Alex, the first named storm of the 2004 Atlantic hurricane season, has
reached hurricane strength just off of the east coast of the US. The
storm is expected to pass very close to the outer banks of North Carolina
during the day (local time) on Tuesday the 3rd of August 2004. The
Tropical Rainfall Measuring Mission or TRMM satellite was able to capture
these unique images of Alex as it organized off of the southeast US coast.
The images and data obtained from TRMM can provide precise estimates of
the storm's location as well as estimates of the storm's intensity to the
the National Hurricane Center (or NOAA Tropical Prediction Center). The
first image was taken at 08:23 UTC (04:23 EDT) on 2 August 2004. It shows
the horizontal distribution of rain intensity. Rain rates in the center
swath are from the TRMM Precipitation Radar (PR), the first and only
precipitation radar in space. The PR is able to provide fine resolution
rainfall data and detailed vertical structure. Rain rates in the outer swath
are from the TRMM Microwave Imager (TMI). The rain rates are overlaid on
infrared (IR) data from the TRMM Visible Infrared Scanner (VIRS). At the time
of this image, Alex was still a minimal tropical storm with maximum sustained
winds estimated at 35 knots (40 mph) by the National Hurricane Center. The
image shows several areas of very heavy rain (dark red areas) near the
center of Alex. Although the storm does not have an eye at this time, these
heavy rain rates are helping to fuel the storm. As water vapor condenses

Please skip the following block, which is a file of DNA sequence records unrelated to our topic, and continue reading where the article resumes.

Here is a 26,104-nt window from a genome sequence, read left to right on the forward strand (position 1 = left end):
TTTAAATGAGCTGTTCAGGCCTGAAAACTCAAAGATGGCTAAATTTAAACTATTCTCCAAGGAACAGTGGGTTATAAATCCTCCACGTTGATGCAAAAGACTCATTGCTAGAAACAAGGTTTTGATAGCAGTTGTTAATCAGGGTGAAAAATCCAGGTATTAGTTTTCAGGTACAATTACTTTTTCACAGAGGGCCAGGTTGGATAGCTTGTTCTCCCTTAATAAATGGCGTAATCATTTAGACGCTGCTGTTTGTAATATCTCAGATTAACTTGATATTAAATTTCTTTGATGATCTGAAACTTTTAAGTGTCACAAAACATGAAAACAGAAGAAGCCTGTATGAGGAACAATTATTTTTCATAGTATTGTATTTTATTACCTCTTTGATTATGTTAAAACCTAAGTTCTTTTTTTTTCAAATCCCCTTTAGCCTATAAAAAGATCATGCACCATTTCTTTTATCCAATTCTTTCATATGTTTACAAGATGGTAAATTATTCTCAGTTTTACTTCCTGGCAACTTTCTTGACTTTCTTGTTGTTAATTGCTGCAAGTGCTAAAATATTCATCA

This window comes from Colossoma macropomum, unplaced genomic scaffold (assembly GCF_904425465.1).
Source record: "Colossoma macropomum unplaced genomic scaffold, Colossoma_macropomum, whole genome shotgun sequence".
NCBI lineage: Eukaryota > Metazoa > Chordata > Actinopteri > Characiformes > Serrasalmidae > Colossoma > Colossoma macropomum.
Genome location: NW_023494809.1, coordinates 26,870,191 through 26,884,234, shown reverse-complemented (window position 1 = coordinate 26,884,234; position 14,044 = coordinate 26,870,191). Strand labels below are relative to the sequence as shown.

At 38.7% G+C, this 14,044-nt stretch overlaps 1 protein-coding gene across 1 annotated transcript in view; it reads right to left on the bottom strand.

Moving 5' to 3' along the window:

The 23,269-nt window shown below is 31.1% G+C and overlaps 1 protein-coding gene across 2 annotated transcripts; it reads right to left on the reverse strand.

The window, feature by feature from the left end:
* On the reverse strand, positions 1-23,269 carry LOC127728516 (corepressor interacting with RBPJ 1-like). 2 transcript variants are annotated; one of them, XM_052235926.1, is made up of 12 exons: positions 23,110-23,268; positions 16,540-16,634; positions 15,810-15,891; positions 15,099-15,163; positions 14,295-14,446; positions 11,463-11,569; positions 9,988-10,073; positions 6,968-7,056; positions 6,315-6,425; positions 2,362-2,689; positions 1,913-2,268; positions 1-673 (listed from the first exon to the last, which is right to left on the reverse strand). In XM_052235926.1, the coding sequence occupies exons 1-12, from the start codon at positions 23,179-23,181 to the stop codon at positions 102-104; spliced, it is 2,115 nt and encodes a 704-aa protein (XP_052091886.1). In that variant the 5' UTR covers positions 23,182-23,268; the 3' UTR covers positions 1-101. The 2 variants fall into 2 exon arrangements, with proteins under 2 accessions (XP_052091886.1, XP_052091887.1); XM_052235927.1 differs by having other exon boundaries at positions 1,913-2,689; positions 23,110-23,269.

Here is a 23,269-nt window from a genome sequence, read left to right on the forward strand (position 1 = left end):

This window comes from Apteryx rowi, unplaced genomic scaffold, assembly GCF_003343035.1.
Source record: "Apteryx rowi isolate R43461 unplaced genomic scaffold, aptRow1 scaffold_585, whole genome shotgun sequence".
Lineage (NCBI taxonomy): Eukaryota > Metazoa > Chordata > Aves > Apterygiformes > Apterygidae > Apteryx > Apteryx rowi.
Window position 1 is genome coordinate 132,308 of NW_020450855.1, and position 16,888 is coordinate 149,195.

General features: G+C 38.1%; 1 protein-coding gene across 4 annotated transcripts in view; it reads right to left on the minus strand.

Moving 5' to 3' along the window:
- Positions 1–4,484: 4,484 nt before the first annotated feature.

into cloud droplets (which are then converted into rain), heat is released.
This heat known as latent heat is what drives the storm's circulation. It
is most effective when it occurs near the center of the storm. The next
image was taken at the same time and shows a vertical slice through the
center of the Alex by the PR looking east. It shows a deep convective
tower almost 13.5 km high with very heavy rain protruding up through the
freezing level (vertical dark red area). The freezing level is apparent
by the horizontal bright band near the top of the moderate rain (yellow)
area to the right of the tower.
The next image was taken almost a day later at 04:12 UTC (00:12 EDT) on the
3rd. A partial eyewall is now evident north of the center by the semicircle
of heavy rain (dark red area). TRMM reveals that the rain field associated
with Alex is very asymmetrical with the bulk of the rain appearing north of
the center (blue area). Some banding is also evident in the moderate
intensity rain (green arcs). The final image shows another PR cross section
taken through the northern eyewall. The view is looking down towards the
east. It shows a very tall convective tower nearly 16 km high (vertical
blue/green area) embedded in the northern eyewall. Tall convective towers
are often associated with intensifying storms. These final two images were
taken just two hours before Alex became a hurricane.
Alex initially formed from a tropical depression that was spawned by an upper
level low east of the Florida peninsula on the evening of 31 July 2004. The
depression moved slowly northeast towards the coast of South Carolina and
strengthened to become tropical storm Alex the following day, the 1st of
August. Alex hovered east of Georgia the night of the 1st with very little
forward speed. Alex remained a tropical storm on the 2nd but did begin to
strengthen over the warm waters of the Gulf Stream and also began moving
northeast parallel to the Carolina coast before intensifying into a Category
2 hurricane the next day on the 3rd.
TRMM is a joint mission between NASA and the Japanese space agency JAXA.
This image originally appeared on the Earth Observatory. Click here to view the full, original record.